Wetlands Mitigate Hurricane Damage
Air Date: Week of September 11, 2020
Louisiana’s wetland ecosystem took the brunt of Hurricane Laura in late August 2020. (Photo: CWPPRA, Costal Wetlands Planning Protection and Restoration Act, Flickr, CC BY-NC-ND 2.0)
Hurricane Laura hit the Gulf Coast as a Category 4 at the end of August 2020, but the impact of the killer hurricane was less deadly than many had feared, in part due to the buffer provided by coastal wetlands. Living on Earth's Aynsley O'Neill reports.
DOERING: From fires we turn now to floods. Both are natural disasters scientists tell us will be more frequent and severe with climate change. Hurricane Laura hit Louisiana as a Category 4 storm at the end of August but the killer hurricane was actually less deadly than many feared. Living on Earth’s Aynsley O’Neill has more.
O’NEILL: Hurricane Laura had the strongest sustained windspeed of any hurricane on record to make landfall in Louisiana. And the storm surge was expected to be catastrophic for inland communities. But the damage wasn’t actually all that bad, according to many people in the region, including Governor Greg Abbott of Texas.
GOV. ABBOTT: As I ask everybody how they feel about working their way through this hurricane, everybody pretty much had the same phrase. And that is: we dodged a bullet. It could have been far worse.
O’NEILL: With roughly 70 casualties and about $9 billion dollars in repairs, the loss of life and costs of Laura are only a fraction of what was expected ahead of the hurricane. Mass evacuations certainly saved lives but the biggest life saver was where the storm hit. The hurricane made landfall at the marshes that sit along the Louisiana-Texas border. And on the Gulf Coast, wetlands like those are crucial to protecting inland communities from the natural disasters.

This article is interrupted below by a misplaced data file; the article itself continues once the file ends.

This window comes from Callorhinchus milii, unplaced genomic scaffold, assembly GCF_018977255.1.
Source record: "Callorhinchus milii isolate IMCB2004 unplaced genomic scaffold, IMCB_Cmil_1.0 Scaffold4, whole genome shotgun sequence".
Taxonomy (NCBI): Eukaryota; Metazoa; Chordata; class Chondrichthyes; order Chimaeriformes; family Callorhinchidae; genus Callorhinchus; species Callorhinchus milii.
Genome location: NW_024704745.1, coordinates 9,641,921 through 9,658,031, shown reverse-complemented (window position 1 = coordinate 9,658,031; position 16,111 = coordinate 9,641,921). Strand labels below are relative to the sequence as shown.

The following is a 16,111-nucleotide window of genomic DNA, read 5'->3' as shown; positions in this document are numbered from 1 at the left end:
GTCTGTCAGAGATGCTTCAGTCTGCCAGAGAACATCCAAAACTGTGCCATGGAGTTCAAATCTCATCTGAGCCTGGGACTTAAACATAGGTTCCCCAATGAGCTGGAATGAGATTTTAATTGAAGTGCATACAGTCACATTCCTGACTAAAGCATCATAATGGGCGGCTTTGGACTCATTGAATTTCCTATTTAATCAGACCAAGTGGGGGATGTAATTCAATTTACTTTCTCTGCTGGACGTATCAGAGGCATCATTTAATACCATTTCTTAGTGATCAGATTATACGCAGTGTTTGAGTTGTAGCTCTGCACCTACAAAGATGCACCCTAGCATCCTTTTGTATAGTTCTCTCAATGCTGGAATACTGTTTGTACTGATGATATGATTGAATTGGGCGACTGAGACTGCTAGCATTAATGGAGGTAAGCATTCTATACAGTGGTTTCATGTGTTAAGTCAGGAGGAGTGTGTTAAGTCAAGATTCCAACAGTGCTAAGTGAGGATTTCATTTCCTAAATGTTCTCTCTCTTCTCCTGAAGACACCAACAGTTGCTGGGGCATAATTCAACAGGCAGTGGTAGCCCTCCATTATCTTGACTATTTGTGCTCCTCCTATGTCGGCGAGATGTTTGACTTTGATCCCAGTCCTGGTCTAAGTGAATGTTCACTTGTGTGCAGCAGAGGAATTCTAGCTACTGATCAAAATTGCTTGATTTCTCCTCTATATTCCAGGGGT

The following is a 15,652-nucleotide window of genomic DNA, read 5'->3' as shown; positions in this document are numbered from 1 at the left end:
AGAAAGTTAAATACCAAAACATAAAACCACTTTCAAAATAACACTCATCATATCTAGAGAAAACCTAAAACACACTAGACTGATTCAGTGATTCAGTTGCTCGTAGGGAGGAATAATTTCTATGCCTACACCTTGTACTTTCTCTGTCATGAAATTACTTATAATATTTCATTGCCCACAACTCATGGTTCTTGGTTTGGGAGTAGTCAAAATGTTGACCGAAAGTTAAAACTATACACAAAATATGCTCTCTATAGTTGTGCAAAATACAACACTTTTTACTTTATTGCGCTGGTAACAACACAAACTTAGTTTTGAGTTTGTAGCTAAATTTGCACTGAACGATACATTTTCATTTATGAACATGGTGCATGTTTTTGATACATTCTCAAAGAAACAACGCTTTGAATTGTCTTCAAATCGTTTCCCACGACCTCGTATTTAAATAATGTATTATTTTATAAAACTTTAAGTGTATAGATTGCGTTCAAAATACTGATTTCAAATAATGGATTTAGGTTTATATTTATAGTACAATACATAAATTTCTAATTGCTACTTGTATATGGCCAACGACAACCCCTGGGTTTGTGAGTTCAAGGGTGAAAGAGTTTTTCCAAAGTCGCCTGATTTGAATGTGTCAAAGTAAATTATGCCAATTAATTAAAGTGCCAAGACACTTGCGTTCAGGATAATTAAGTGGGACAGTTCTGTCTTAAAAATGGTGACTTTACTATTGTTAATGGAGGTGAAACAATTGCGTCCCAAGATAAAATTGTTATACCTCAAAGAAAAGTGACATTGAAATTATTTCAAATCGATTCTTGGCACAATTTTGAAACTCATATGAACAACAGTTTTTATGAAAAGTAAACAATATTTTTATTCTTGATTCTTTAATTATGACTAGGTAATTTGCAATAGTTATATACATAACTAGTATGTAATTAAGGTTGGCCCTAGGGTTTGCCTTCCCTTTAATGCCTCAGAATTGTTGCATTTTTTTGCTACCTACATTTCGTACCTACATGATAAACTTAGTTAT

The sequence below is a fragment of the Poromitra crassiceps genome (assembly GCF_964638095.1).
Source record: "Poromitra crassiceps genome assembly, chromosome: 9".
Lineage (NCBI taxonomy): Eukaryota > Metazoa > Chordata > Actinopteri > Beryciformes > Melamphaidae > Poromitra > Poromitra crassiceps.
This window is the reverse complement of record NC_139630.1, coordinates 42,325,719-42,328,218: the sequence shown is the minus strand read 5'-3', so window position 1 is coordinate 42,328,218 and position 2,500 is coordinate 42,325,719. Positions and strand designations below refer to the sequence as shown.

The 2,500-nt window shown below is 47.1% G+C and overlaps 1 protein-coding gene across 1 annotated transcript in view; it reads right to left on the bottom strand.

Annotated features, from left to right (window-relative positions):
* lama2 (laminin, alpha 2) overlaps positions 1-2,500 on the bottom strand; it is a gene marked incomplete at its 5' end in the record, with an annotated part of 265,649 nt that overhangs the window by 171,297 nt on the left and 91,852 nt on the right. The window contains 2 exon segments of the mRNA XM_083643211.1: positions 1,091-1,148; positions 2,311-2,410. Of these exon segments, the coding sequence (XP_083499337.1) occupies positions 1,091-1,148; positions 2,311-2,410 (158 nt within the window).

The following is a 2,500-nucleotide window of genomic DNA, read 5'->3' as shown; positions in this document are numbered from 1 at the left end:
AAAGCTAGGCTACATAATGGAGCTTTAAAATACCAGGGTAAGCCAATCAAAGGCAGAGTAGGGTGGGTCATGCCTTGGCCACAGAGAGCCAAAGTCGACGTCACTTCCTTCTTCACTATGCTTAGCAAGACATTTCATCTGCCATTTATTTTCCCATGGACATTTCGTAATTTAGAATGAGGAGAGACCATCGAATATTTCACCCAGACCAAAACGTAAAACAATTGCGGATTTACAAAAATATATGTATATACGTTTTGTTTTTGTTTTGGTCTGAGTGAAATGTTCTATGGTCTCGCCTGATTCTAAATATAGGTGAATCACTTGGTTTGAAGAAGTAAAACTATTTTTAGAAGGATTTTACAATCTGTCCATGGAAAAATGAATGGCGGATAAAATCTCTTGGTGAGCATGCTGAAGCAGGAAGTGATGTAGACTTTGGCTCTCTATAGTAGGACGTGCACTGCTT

When waves come crashing against the shoreline, wetlands absorb the impact and reduce the intensity of the storm surge and flooding. In fact, scientists estimate that every 2.7 miles of coastal wetlands reduce storm surge inland by a foot – so long as that wetland is in good condition. But wetlands are frequently destroyed or degraded for coastal development. Wetlands ecologist and Loyola University professor Bob Thomas says destroying wetlands to build a canal at the end of the Mississippi River was a disaster for the region when it comes to mitigating hurricane damage.
THOMAS: If you would have never built the Mississippi Gulf Outlet, when Katrina came in and all that water was pushed across toward New Orleans most of it would have been absorbed and you would have had maybe one or two feet hit those 17 foot high levees. But instead, it was wide open water, and all that water came in and literally topped over some of the levees.
O’NEILL: It’ll take some time to see how well the wetlands are able to bounce back after Hurricane Laura, but ecologists say we need to protect and support these crucial ecosystem services. They are our first line of defense against deadly hurricanes, provided to us for free from Mother Nature. For Living on Earth, I’m Aynsley O’Neill.
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